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Distributed for Bodleian Library Publishing

Heath Robinson’s Great War

The Satirical Cartoons

Heath Robinson (1872–1944) is Britain’s “Gadget King”—master of the art of creating madcap contraptions that made use of ropes, weights, and pulleys to perform relatively simple tasks, from wart removal to peeling potatoes. Although he trained as a painter and also worked as a book illustrator, Robinson developed his forte with drawings of gadgets that parodied the absurdities of modern life. A true cartoonist, Robinson had a way of getting at the heart of the matter while simultaneously satirizing it mercilessly. He became a household name in Britain, and his popularity continues today with plans to build a museum in London to share with a new generation the story of his life and work.

With Heath Robinson’s Great War, the cartoonist lampoons the German army and the hardships of war. What better antidote to the threat of popular German propaganda than drawings of the “Huns” disabling the British army not with mustard gas but laughing gas? In high demand among British civilians, Robinson’s WWI panels also provided respite to thousands of troops—many of whom sent the cartoonist letters suggesting future subjects or simply expressing their appreciation.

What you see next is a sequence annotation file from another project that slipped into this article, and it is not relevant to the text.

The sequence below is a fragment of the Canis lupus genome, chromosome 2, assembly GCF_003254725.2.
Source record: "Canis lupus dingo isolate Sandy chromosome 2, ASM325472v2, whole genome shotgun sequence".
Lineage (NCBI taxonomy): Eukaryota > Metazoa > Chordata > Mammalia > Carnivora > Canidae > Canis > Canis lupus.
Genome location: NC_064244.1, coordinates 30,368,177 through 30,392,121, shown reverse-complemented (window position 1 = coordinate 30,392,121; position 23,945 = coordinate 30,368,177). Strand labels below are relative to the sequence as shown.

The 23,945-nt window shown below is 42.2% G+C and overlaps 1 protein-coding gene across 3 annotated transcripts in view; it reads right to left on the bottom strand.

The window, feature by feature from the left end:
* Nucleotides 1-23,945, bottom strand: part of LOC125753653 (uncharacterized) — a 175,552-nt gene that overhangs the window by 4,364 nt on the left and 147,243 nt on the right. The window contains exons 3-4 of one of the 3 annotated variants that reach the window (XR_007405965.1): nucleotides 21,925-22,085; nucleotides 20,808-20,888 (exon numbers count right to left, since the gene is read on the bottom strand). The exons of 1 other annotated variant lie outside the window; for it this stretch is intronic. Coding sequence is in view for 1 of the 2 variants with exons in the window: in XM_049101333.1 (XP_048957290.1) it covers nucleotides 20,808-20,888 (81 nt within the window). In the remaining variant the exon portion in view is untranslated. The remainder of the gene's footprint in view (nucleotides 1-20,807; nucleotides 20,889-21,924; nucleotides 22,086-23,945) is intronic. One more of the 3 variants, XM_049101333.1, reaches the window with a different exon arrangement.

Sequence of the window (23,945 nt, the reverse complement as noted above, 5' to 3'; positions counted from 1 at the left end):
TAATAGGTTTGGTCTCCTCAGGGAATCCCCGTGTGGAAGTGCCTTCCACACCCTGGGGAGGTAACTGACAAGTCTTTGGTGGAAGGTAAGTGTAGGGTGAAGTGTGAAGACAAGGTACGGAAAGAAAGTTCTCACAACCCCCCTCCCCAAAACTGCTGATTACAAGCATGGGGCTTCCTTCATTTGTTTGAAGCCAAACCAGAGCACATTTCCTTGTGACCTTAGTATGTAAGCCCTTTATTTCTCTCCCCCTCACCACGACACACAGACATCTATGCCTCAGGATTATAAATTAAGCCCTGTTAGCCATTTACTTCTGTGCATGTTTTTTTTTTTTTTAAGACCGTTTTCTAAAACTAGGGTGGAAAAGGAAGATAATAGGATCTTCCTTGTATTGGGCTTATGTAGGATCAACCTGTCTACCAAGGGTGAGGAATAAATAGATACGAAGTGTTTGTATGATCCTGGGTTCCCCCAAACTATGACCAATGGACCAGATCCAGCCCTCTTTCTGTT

A side-splittingly funny collection from the man whose “absurd, beautiful drawings” H. G. Wells claimed “give me a peculiar pleasure of the mind like nothing else in the world,” this book make a perfect gift for anyone looking to have a laugh at our complicated and increasingly mechanical modern life.

160 pages | 190 halftones | 7 1/2 x 10 | © 2015

Art: European Art

History: Military History

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“The first Heath Robinson trademark illustrations of madcap, wildly complicated contraptions appeared in 1908. And, as Britain tumbled into the Great War, his whimsical wit was in even greater demand as an antidote to too much reality. During its bloody course, he published three books, which have been republished in this single charming and nostalgic volume. . . . The extraordinary thing is how free of rancor the cartoons are. . . . These are happy cartoons from an unhappy time.”

Times (UK)

“The term ‘Heath Robinson’ has passed into the English language to mean a hugely over-complicated, rickety contraption designed to do a very simple task in the most pointlessly elaborate way. . . . Robinson drew many cartoons lampooning the excesses of the First World War and poking fun at the German Army, bringing welcome comic relief to British soldiers and civilians.”

Military History Monthly

Table of Contents

Some ‘Frightful’ War Pictures
The Saintly Hun

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